Please upgrade your web browser

These pages are built with modern web browsers in mind, and are not optimized for Internet Explorer 8 or below. Please try using another web browser, such as Internet Explorer 9, Internet Explorer 10, Internet Explorer 11, Google Chrome, Mozilla Firefox, or Apple Safari.


All the Tips You Need for Writing a Veteran Cover Letter

Resumes & Cover Letters

A cover letter is one of the most important documents to include within a job application, alongside your resume. This is a great place to highlight and go into more detail in some of the skills you explained within your resume as well as stating why you are interested in the job that you’re applying for.

As with a resume, it’s important to write a new cover letter for every job that you’re applying for, and you should always include one unless the company specifically states that they don’t need one. But what else goes into a cover letter, especially a veteran applying for a civilian job? Let’s find out.

Familiarize Yourself with the Job Description

Before you start writing your cover letter, make sure you have a look through the job description because this will be the best place to find out what type of company you’re applying for and what kind of person they are looking for.

Look for things like key industry words they have included, what kind of language and tone of voice they are using and what kind of structure they have used. You can then replicate this in your cover letter, maximizing your chances of securing an interview,” shares Larry Wills, a cover letter writer for Big Assignments.

Match Your Skills to the Vacancy

Being from a military background, you’ll have developed and learned a lot of skills that a lot of people won’t have, giving you a great opportunity to boost yourself above the rest of the candidates.

For example, leadership skills, communication skills and the sorts can all be used to boost your abilities in the eyes of your employers. Once again, the information you’ll want to include should be found in the job description.

Highlight Your Accomplishments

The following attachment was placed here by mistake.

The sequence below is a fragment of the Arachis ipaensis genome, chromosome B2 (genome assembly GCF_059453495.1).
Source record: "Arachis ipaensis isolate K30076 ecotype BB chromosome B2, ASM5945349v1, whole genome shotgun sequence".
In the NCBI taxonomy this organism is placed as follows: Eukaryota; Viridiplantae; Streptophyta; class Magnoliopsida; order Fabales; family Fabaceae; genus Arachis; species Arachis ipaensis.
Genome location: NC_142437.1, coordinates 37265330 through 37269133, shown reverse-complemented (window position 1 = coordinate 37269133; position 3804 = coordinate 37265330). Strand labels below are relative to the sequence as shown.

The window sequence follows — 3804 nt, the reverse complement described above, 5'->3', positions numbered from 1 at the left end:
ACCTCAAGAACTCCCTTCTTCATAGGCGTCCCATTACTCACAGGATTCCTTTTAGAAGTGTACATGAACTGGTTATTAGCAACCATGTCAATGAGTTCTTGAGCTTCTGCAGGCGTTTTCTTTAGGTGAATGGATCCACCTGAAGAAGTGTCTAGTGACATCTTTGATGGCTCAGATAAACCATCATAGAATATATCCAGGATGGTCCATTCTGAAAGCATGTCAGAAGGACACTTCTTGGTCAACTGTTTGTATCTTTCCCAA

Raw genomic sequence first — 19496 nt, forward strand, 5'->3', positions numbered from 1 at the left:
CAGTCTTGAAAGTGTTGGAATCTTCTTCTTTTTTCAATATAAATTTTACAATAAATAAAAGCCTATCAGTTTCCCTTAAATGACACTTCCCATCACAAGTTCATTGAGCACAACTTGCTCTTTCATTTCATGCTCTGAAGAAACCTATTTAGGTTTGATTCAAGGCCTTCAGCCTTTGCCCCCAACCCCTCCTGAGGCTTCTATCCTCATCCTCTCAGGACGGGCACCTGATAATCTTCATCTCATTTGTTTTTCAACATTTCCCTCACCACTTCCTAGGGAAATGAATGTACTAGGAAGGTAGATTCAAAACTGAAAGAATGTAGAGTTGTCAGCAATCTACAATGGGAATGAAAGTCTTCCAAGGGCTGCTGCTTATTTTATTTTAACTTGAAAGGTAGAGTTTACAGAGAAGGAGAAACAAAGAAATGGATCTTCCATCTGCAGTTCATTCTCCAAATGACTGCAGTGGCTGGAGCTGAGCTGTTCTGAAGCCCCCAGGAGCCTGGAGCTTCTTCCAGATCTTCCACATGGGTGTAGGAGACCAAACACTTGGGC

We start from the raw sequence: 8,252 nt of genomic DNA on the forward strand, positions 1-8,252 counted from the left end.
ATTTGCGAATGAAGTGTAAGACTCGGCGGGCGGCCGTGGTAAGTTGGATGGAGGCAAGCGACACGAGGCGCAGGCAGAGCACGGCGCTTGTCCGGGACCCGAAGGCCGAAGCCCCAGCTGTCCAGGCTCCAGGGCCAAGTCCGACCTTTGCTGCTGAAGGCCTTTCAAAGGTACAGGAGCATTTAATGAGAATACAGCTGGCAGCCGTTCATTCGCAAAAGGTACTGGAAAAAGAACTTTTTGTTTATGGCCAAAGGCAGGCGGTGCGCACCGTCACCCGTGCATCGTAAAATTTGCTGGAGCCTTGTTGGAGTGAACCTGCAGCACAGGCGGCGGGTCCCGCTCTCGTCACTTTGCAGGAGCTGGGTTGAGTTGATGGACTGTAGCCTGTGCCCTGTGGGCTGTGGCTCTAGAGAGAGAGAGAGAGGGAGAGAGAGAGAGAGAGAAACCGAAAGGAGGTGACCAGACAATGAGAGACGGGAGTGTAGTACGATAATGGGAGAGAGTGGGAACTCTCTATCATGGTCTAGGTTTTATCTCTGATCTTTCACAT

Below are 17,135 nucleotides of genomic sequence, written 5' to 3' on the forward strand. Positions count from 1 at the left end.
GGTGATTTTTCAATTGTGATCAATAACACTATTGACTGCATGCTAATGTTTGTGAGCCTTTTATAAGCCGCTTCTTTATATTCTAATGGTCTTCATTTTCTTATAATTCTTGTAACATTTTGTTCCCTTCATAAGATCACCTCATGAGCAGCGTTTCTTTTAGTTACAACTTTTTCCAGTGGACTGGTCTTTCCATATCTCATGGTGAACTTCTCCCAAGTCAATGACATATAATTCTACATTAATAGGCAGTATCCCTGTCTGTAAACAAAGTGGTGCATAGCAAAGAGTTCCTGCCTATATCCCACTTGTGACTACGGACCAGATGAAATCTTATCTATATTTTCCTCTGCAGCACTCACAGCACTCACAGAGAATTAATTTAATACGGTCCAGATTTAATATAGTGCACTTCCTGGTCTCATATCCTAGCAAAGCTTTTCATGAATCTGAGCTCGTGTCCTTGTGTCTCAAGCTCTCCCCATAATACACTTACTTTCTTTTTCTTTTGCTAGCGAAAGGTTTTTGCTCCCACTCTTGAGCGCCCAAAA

During your time in service, you may have been awarded many accolades, medals or awards for your actions during service. This is a great aspect to include within your cover letter because it shows what kind of person you are in the eyes of others.

It’s also a great idea to try and match what you did in these accomplishments to what the job description says the company is looking for. For example, if you’ve got an award for discipline, you can match this into being a good team player or working well alongside management.

Perfecting Your Cover Letter with Tools

You might not be a professional writer, but that doesn’t mean that you can’t write a perfect cover letter. In fact, there are a tonne of online tools you can use to help, like the ones listed below:

Studydemic & Academadvisor

These are two services full of writing guides you can follow and use when writing your cover letter.


This is an online writing agency you can use to help guide you through the writing process, as recommended by the HuffingtonPost in Dissertation Writing Service article.

Let’s Go and Learn

This is an online blog that you can use to brush up on your grammar skills.

Paper Fellows & Revieweal

These are two services you can use to improve your skills at securing an interview

Writing Populist

This is a comprehensive blog with a tonne of information on writing techniques and how to craft perfect sentences in the right format.

Ox Essays

This is a custom writing service that can write your cover letter on your behalf, as recommended by Essay Writing Services.

Remember There’s a Lot of Applicants

The job market is becoming increasingly competitive, with more and more jobs available, more and more job seekers but companies are only wanting to hire the very best. With this in mind, it’s safe to say that a lot of companies can receive dozens of applications for a job and may not read your cover letter if they don’t have time.

This means you’ll need to remember that your cover letter should never outshine your resume, but your resume should want to make the recruiter read your cover letter.

Don’t Intimidate the Recruiter

It might be tempting to include certain skills in your cover letter, or accomplishments, that you’re proud of but are typically unsuitable for a cover letter. For example, including your overall kill count, or sharing a ‘gruesome’ story during your time in action can easily put a recruiter off, so save it for the lunch breaks.

If you have comments or feedback about any article, please email your thoughts to

About the Author

Write an Article

We welcome articles on any subject that might help our veterans. Articles are especially useful in place of frequently similar responses, and can be linked in your replies.

Add an article